Increased splenic platelet sequestration can occur in various disorders that cause splenomegaly. Although the thrombocytopenia in advanced cirrhosis is mostly due to reduced thrombopoietin production by the liver (and consequent reduced platelet production), platelets are sequestered in other forms of congestive splenomegaly.
The platelet count usually is >30,000/μL unless the disorder causing splenomegaly also impairs platelet production (eg, in myelofibrosis with myeloid metaplasia). Sequestered platelets are released from the spleen at times of stress. Therefore, thrombocytopenia caused only by splenic sequestration rarely causes bleeding. In patients with normal hepatic function, splenectomy corrects the thrombocytopenia; but splenectomy is not indicated unless severe thrombocytopenia due to simultaneous bone marrow failure is present.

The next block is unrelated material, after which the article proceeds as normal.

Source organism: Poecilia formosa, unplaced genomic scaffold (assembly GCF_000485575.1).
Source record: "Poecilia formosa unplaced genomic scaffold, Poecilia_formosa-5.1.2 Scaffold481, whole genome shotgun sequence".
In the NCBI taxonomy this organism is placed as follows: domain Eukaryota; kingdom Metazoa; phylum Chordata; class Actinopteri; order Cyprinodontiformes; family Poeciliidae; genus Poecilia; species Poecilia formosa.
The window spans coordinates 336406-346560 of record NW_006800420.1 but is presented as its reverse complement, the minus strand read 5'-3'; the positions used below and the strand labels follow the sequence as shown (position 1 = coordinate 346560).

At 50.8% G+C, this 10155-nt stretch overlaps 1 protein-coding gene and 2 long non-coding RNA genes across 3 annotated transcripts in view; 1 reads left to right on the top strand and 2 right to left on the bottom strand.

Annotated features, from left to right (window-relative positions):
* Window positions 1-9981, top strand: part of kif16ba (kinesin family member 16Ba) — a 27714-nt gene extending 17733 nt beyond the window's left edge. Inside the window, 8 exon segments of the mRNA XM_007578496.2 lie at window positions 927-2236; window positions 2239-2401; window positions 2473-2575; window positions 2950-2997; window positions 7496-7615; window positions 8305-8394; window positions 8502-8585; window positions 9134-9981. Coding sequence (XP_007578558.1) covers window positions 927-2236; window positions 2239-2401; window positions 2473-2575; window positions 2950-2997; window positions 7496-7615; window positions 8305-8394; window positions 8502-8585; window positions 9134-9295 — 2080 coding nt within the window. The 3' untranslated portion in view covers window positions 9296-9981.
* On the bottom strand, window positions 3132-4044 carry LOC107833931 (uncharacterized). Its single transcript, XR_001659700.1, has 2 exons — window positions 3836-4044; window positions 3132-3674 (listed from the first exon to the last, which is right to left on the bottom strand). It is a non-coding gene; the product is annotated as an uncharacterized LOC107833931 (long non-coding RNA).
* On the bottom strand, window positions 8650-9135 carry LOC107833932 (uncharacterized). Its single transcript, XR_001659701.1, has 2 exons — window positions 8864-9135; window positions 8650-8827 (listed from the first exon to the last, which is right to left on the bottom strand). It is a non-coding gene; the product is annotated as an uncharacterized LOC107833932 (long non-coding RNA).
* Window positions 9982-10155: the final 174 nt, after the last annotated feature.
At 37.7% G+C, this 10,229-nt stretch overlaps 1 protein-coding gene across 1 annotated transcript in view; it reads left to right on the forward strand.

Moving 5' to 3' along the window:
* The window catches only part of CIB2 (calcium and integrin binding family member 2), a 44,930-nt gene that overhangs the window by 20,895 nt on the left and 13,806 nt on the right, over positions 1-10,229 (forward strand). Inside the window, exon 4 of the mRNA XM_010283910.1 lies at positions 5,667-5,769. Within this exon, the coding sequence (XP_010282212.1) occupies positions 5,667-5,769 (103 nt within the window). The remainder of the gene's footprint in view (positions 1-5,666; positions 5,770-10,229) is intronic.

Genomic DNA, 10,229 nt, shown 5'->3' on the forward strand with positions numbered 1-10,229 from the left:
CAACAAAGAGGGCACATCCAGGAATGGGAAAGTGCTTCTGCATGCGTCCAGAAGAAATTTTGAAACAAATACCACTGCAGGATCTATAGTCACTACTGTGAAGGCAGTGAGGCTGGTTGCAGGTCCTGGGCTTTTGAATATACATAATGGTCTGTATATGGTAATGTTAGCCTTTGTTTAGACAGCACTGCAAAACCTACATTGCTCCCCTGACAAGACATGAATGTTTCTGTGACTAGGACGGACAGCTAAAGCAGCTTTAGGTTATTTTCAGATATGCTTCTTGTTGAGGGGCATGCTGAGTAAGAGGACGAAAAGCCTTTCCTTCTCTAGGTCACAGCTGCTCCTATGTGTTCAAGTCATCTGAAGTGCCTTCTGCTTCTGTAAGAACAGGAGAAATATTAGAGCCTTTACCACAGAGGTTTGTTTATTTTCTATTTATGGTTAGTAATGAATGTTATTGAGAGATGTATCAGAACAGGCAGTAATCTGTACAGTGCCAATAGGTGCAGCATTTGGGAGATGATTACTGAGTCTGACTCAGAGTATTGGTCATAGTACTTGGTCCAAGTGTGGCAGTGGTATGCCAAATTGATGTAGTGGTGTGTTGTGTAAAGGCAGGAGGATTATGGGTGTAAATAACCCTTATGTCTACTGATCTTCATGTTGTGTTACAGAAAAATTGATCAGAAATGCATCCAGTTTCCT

Last full review/revision September 2014 by David J. Kuter, MD, DPhil
Content last modified October 2014